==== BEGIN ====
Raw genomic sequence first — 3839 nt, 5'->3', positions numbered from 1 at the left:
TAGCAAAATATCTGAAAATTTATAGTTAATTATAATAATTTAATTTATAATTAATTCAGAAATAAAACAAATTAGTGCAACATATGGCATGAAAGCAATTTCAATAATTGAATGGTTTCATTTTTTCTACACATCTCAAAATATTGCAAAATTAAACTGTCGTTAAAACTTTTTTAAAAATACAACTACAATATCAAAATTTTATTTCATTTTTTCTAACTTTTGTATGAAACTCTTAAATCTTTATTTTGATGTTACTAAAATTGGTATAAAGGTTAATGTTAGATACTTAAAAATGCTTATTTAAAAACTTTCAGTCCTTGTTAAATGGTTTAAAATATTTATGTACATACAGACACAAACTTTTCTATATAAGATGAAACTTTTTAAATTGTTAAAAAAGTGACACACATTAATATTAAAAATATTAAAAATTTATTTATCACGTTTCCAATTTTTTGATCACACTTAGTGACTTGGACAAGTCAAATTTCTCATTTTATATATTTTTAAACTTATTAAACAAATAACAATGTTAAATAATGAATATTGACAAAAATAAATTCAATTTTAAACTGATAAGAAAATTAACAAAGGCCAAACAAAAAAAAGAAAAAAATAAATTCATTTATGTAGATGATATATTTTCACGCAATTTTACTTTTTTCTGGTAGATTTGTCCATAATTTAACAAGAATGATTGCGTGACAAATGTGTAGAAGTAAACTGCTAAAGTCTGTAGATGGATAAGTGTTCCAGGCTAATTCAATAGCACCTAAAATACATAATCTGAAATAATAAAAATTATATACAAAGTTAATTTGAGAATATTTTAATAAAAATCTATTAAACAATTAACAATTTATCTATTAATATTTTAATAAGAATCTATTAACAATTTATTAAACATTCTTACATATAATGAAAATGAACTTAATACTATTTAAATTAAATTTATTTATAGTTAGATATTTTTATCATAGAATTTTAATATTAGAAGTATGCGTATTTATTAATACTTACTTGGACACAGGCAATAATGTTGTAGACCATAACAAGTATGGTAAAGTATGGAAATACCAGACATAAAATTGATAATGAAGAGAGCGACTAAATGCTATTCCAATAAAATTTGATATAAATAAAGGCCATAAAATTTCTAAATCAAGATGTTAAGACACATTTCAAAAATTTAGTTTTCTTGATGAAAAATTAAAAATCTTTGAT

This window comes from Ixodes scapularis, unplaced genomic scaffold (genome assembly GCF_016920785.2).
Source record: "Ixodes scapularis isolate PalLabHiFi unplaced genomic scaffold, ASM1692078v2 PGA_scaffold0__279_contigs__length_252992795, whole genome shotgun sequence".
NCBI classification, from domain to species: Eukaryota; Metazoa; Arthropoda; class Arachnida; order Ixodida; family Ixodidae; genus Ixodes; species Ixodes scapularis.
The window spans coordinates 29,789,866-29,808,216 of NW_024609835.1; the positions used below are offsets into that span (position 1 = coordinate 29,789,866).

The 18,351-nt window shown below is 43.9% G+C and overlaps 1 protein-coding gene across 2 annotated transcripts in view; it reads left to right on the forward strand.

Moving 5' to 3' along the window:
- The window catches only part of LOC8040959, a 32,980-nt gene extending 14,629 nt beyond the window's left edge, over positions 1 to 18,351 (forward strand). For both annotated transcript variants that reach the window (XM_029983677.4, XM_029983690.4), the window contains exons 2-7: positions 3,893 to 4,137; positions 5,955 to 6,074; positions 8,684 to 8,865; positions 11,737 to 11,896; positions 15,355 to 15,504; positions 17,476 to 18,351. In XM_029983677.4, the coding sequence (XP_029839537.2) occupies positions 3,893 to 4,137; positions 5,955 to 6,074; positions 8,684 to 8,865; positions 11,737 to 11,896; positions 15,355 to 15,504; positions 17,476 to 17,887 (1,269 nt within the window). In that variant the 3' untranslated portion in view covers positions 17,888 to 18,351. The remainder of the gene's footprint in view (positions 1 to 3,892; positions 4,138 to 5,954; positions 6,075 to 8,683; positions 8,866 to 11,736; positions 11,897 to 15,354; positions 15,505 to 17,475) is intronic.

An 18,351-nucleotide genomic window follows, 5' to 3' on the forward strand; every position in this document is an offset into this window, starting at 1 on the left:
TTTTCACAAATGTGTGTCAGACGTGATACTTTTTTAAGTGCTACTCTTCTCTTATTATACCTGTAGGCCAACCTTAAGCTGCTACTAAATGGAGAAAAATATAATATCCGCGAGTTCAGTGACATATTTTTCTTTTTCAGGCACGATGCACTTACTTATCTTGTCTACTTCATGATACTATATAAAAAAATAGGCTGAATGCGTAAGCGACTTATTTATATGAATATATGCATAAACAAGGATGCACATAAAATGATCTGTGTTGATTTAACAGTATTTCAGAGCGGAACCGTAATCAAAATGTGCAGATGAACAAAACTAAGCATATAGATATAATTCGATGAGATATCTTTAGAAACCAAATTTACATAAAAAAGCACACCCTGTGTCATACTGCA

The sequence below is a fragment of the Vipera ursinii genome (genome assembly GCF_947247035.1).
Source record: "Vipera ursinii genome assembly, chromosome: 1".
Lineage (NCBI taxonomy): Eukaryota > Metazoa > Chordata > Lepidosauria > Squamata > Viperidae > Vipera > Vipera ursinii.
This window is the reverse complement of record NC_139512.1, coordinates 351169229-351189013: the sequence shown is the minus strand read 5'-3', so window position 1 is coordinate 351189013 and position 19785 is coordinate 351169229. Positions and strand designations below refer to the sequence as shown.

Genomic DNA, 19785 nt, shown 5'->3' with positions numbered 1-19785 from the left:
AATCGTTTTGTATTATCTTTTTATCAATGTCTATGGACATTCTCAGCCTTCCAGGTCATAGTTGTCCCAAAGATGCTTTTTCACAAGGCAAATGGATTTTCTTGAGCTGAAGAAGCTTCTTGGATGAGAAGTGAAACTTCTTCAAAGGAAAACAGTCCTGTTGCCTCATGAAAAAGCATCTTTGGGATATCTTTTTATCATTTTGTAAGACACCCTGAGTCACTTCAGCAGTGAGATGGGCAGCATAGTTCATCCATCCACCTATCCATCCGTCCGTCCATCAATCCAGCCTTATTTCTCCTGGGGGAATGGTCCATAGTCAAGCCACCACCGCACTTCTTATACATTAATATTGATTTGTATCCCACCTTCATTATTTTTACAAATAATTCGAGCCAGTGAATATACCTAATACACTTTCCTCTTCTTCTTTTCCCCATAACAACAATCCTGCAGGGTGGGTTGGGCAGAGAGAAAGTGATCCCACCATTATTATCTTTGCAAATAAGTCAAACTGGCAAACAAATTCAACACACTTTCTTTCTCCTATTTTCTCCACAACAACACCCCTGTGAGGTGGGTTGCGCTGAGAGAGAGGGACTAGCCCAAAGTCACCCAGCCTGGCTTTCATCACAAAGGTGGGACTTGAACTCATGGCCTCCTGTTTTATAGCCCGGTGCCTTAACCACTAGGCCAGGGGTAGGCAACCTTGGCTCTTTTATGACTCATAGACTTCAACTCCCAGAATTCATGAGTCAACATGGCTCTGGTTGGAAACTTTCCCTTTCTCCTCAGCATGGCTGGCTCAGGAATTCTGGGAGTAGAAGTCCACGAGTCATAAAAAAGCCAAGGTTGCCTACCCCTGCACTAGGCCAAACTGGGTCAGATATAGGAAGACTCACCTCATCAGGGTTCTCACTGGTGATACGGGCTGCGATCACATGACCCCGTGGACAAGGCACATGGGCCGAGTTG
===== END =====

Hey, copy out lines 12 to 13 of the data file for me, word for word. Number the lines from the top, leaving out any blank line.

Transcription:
The sequence below is a fragment of the Vipera ursinii genome (genome assembly GCF_947247035.1).
Source record: "Vipera ursinii genome assembly, chromosome: 1".